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European Journal of Pediatrics

, Volume 123, Issue 1, pp 15–28 | Cite as

Studies of malformation syndromes of man XXXIX: A craniosynostosis-craniofacial dysostosis syndrome with mental retardation and other malformations: “Craniofacial dyssynostosis”

  • Gerhard Neuhäuser
  • Elisabeth G. Kaveggia
  • John M. Opitz
Original Investigations

Abstract

We report clinical findings in 2 sisters and 5 sporadic cases with a “new” type of craniosynostosis/craniofacial dysostosis and shortness of stature. Premature closure of lambdoid sutures and posterior part of sagittal suture causes a posteriorly narrow, dolichocephalic skull with small, flat or bulging occiput and protuberance of the forehead; disturbance of the growth of basal skull structures leads to craniofacial dysostosis and (secondary) anomalies of the face. In one patient the coronal suture was also involved. One of the patients had a congenital heart defect. Four untreated patients had mental retardation; 3 had craniosynostectomy with more or less normal psychomotor development afterwards. Some patients had hydrocephalus and 1 had a brain malformation (agenesis of the oorpus callosum with presumed interventricular lipoma). The observation of sisters with the same condition suggests autosomal recessive inheritance. This etiologic hypothesis is supported by the fact that 4 of 7 patients are of Spanish, Mexican, or Puerto Rican ancestry; this population probably has a rather high gene frequency and the trait should be relatively common in areas occupied by this population and their descendants. The condition has been designated craniofacial dyssynostosis.

Key words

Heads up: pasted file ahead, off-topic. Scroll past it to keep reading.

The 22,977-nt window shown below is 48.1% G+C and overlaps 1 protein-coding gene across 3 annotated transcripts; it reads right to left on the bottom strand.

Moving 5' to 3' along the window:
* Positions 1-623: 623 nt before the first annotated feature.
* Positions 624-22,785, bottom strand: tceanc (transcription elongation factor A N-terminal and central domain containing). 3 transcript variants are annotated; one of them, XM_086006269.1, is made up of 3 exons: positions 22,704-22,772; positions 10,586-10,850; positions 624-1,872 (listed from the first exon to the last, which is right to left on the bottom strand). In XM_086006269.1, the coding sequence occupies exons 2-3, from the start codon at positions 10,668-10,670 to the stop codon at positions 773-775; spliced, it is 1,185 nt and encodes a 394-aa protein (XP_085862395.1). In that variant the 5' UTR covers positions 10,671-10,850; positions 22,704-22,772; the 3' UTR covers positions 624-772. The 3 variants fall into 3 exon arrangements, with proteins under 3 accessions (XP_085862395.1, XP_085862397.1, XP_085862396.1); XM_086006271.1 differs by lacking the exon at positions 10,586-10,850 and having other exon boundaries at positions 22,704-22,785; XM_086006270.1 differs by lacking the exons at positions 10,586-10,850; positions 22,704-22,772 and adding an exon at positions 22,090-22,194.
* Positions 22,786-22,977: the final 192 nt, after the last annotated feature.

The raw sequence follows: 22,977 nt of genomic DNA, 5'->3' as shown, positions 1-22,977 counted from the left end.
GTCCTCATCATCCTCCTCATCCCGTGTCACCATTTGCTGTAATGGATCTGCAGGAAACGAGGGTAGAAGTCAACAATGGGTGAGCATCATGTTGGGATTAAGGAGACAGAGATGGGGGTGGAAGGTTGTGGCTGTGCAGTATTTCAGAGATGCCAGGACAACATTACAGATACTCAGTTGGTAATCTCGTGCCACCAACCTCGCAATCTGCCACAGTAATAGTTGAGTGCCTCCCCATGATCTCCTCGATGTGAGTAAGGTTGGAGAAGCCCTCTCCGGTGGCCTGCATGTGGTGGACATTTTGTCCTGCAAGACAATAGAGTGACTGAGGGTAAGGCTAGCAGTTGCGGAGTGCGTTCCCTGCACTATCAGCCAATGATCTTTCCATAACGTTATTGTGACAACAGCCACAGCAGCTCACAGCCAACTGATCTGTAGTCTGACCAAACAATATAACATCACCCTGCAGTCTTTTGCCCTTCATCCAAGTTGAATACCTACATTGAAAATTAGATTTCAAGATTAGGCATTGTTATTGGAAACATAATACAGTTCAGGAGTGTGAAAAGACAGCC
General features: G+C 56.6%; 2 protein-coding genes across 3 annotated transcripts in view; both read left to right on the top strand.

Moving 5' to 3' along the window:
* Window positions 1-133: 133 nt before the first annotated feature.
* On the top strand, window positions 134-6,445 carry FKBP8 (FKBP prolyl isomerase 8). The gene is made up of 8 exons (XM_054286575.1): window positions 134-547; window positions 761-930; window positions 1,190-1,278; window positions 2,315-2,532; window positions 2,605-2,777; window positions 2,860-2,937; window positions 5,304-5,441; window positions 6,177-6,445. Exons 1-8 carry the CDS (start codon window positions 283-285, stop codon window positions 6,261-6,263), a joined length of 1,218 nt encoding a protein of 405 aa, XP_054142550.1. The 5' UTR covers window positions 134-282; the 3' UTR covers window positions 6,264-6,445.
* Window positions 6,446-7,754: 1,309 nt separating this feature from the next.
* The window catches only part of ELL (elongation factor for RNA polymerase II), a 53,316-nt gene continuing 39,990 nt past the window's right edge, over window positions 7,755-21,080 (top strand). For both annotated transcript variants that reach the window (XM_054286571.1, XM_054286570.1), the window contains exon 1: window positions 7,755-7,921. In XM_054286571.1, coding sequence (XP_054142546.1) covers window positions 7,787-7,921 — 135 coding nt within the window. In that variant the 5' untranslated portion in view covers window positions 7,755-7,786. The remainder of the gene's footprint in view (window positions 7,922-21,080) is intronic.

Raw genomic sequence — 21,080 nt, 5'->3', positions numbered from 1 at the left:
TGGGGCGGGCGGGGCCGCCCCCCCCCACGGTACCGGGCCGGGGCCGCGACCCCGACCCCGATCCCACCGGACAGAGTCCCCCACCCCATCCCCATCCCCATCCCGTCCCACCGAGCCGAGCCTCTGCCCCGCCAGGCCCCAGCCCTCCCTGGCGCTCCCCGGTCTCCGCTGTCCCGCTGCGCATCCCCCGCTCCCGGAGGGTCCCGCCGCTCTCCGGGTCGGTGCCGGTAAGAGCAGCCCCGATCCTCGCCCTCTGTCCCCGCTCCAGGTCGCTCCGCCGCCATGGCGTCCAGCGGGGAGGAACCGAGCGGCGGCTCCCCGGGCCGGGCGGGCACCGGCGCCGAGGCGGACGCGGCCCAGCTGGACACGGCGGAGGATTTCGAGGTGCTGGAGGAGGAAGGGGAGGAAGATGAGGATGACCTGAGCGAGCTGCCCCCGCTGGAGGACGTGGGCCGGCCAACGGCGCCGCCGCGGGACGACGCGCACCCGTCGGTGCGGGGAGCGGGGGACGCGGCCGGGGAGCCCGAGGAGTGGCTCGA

Craniosynostosis Craniofacial dysostosis Mental retardation Agenesis of corpus callosum Hydrocephalus Cranlofacial dyssynostosis Autosomal recessive inheritance Spanish populations 

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References

  1. Anderson, F. M., Geiger, L.: Craniosynostosis: A survey of 204 cases. J. Neurosurg. 22, 229–240 (1965)Google Scholar
  2. Burkhardt, L.: Pathologische Anatomie des Schädel. In: Handbuch der speziellen Pathologischen Anatomie und Histologie, Vol. IX/7. Berlin-Heidelberg-New York: Springer 1974Google Scholar
  3. Ingraham, F. D., Alexander, E., Matson, D. D.: Clinical studies in craniosynostosis: Analysis of 50 cases and description of a method of surgical treatment. Surgery 24, 518–541 (1948)Google Scholar
  4. Shillito, J., Matson, D. D.: Craniosynostosis: A review of 519 surgical patients. Pediatrics 41, 829–853 (1968)Google Scholar

Copyright information

© Springer-Verlag 1976

Authors and Affiliations

  • Gerhard Neuhäuser
    • 1
    • 2
    • 3
  • Elisabeth G. Kaveggia
    • 2
    • 4
  • John M. Opitz
    • 2
    • 3
  1. 1.The Harry A. Waisman Center on Mental Retardation and Human Development of the University of WisconsinMadisonUSA
  2. 2.Department of Pediatrics of the University of Wisconsin Center for Health Sciences and Medical SchoolMadisonUSA
  3. 3.Wisconsin Clinical Genetics Center of the Department of Medical Genetics of the University of Wisconsin Center for Health Sciences and Medical SchoolMadisonUSA
  4. 4.Central Wisconsin Colony and Training SchoolMadisorn

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